Cons: Some traffic noise at certain points in the trail, can be buggy during drought season if the water is stagnant. Don’t expect solitude, particularly during cooler weather months. The parking lot was fairly full and we encountered several groups, including a girl scout troop on a nature hike. No pets allowed–which could be a “pro” for some hikers. Watch out for slippery rocks and mud around the creek area, as I learned the hard way!

Summary: Wild Basin is definitely a favorite, and one which I plan to return to many times. A go-to hike for me because of its location and topography–quick to get to, quick to hike but still feels like a workout at some points. A great place to take out of town guests for a surefire enjoyable Austin hike!


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Hiking In and Around Austin: Onion Creek District Park

by celeste.nunn | October 26th, 2009

One of my favorite outdoor activities is hiking. I like it so much I’ve even been known to hike during our hottest summer months! Granted, you have to get up pretty early if you want to enjoy your hike in August or September. One of the best things about autumn and spring in Austin is that our weather is usually dry, crisp, and sunny–perfect for hiking! Therefore, I hope to be able to get some posts up in the near future about hikes I’ve tried here in Austin…and I’ll be taking advantage of the awesome fall weather as much as possible. Please note that I’m not a professional hiker, just a layperson who loves the outdoors!

The first hike I’m documenting, Onion Creek District Park,  is 2.46 miles and a little off the beaten path (or at least it was to me.) It was recommended by a colleague who rides horses here, and who thought it would be an enjoyable hike for us.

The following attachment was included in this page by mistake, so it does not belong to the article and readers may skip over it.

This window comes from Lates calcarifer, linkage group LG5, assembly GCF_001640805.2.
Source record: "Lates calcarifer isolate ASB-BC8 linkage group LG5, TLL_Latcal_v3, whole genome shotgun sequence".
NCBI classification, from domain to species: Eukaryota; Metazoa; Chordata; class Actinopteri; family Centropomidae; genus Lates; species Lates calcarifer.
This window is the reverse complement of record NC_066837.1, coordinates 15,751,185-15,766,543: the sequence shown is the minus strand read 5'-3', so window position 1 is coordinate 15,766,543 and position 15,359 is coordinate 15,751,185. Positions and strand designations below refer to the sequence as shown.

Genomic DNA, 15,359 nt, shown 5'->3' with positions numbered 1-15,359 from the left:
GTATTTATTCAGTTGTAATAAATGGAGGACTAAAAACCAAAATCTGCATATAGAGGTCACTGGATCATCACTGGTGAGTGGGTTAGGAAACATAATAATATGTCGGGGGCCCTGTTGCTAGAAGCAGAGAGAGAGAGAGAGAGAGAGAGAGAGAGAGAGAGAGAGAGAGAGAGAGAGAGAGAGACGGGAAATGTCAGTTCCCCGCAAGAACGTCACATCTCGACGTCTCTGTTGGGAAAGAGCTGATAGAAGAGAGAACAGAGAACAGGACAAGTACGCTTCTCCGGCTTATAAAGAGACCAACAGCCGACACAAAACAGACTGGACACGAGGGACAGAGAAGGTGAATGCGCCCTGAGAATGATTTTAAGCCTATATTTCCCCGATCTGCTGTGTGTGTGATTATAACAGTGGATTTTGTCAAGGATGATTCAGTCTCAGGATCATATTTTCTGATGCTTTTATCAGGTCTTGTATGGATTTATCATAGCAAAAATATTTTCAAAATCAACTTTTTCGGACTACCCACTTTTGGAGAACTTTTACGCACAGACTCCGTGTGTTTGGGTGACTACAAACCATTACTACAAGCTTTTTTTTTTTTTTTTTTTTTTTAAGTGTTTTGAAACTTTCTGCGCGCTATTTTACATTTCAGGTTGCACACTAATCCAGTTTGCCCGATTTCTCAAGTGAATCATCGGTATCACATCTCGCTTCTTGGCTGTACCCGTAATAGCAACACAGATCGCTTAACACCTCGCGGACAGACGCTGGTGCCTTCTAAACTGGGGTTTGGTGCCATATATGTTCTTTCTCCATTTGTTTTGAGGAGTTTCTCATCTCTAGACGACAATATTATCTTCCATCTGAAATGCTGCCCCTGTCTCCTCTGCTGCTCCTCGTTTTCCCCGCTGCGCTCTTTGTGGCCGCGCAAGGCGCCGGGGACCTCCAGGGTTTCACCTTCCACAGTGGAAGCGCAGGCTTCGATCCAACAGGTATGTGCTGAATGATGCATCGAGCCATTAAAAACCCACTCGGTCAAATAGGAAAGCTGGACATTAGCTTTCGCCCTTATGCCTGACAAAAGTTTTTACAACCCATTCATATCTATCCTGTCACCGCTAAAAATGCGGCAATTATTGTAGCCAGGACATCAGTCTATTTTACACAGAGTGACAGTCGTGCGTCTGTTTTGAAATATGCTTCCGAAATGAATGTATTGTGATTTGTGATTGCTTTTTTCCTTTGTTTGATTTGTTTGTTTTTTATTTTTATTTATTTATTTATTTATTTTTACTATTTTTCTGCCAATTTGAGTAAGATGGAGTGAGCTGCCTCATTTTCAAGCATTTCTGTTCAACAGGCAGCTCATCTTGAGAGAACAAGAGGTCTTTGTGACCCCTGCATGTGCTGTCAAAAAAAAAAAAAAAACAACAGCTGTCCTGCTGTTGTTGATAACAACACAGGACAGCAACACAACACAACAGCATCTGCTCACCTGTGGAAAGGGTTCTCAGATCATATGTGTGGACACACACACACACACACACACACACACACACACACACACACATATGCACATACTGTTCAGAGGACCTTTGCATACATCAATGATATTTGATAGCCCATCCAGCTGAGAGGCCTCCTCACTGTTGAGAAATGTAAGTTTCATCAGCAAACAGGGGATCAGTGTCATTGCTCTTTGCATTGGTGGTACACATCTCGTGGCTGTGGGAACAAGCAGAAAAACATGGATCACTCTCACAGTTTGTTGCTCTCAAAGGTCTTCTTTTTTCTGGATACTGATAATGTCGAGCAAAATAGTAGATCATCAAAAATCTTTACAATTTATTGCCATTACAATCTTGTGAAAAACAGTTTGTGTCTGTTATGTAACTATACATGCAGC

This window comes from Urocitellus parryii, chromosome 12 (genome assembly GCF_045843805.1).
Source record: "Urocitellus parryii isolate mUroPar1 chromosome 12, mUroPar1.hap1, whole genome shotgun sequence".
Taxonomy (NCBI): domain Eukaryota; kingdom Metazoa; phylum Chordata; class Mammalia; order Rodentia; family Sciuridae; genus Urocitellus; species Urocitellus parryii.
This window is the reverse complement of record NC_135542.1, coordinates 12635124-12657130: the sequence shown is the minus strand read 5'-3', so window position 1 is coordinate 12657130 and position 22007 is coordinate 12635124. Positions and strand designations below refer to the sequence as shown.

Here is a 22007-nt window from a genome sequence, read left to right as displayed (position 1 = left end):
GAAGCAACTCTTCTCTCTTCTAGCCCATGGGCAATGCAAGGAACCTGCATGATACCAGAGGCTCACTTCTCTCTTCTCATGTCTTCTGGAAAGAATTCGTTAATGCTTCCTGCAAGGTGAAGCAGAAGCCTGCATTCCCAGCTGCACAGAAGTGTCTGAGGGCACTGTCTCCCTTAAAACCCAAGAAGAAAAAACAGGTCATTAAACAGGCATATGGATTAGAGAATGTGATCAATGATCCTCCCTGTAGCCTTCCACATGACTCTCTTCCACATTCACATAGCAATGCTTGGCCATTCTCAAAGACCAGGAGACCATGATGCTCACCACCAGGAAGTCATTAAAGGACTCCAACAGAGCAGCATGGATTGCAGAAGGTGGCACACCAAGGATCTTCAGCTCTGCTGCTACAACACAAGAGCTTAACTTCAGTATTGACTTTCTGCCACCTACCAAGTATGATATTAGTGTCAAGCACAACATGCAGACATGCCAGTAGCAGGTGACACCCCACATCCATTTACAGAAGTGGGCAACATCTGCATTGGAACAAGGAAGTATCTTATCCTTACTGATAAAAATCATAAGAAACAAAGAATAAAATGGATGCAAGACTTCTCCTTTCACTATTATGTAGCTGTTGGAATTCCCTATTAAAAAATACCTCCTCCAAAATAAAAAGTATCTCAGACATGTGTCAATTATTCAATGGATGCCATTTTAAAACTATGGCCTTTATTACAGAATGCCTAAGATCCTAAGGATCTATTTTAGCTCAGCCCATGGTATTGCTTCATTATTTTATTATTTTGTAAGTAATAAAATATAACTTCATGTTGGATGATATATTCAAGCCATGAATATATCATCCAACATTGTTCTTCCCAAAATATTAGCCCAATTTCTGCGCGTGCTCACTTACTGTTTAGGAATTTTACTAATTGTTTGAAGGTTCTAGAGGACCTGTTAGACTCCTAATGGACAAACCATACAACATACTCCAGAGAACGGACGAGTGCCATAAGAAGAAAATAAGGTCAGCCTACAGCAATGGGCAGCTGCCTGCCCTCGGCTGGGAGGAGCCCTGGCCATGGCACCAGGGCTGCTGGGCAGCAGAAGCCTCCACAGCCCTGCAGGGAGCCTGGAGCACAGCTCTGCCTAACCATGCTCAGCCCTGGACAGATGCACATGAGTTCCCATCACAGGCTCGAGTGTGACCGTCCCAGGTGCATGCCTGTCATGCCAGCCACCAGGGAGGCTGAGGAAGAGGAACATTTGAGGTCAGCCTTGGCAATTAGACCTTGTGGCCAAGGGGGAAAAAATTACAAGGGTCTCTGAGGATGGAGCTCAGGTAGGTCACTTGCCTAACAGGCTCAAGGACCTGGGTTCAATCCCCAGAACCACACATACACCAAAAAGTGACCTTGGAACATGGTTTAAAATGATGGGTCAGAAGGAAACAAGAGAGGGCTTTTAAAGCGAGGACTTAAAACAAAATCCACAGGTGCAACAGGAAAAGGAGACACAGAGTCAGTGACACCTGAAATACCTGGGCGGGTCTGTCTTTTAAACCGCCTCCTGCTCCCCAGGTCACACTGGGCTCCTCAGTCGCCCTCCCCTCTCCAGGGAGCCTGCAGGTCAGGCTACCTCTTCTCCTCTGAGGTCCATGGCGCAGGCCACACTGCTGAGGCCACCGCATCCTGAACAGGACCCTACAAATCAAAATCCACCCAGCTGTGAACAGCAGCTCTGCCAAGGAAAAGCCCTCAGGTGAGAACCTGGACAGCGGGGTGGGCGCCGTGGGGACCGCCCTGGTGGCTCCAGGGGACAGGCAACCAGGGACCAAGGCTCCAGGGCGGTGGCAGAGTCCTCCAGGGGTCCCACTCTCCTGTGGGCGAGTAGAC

Getting there? We took William Cannon east to a right on Pleasant Valley. Then we took the next left (it sneaks up on you!) on Springville and immediately following, a left on Onion Crossing. Right on Vine Hill, then a final right when Vine Hill dead-ends into Onion Creek Parkway. Onion Creek Parkway terminates in a sign that says “no motorized vehicles” and you will see a playscape and restroom facilities to the right and trail-head to the left. Park to the right.

**NOTE: street signs were down on both Onion Crossing and Vine Hill…a GPS would have been handy but was not necessary, so plan to keep your eyes peeled if you don’t have one!

When did we go? On a Sunday afternoon around 1 PM. Moderate temps, dry and sunny.

Pros: Onion Creek was rocky, with clear running water that was ankle to mid-calf deep in some places. Extra points for a hike with water, although there’s no telling how it might look if not for recent rains. Designated an off-leash area by Austin Parks & Rec (which might be a con to some!) and also a horse path (ditto.) Not too strenuous, minor elevation changes. Solitude might be enjoyed even on a weekend day of very nice weather–other than right at the trailhead, we saw one horseback rider and one hiker with dogs the entire 3 hours we were out.

Cons: Path is extremely overgrown in some areas due to recent rains/probable low maintenance. Trails are not well-marked and there are a plethora of off-shoots that terminate abruptly. Mosquitoes were thick–wear plenty of repellent if you plan to undertake this hike after a rain or during humid summer months. Expect some creek-crossing if you plan to hike a longer distance. Horses appear to travel this trail frequently–enough said! If you venture off the beaten path, watch out for hunters and their traps! Although illegal, we were warned by a hiker about poachers on the property and we encountered a metal trap not far from the path.

Summary: Not my favorite hike, but worth doing at least once if you have an interest in Austin hiking. Onion Creek is very pretty and if you have a horse or dog(s), this hike might be for you!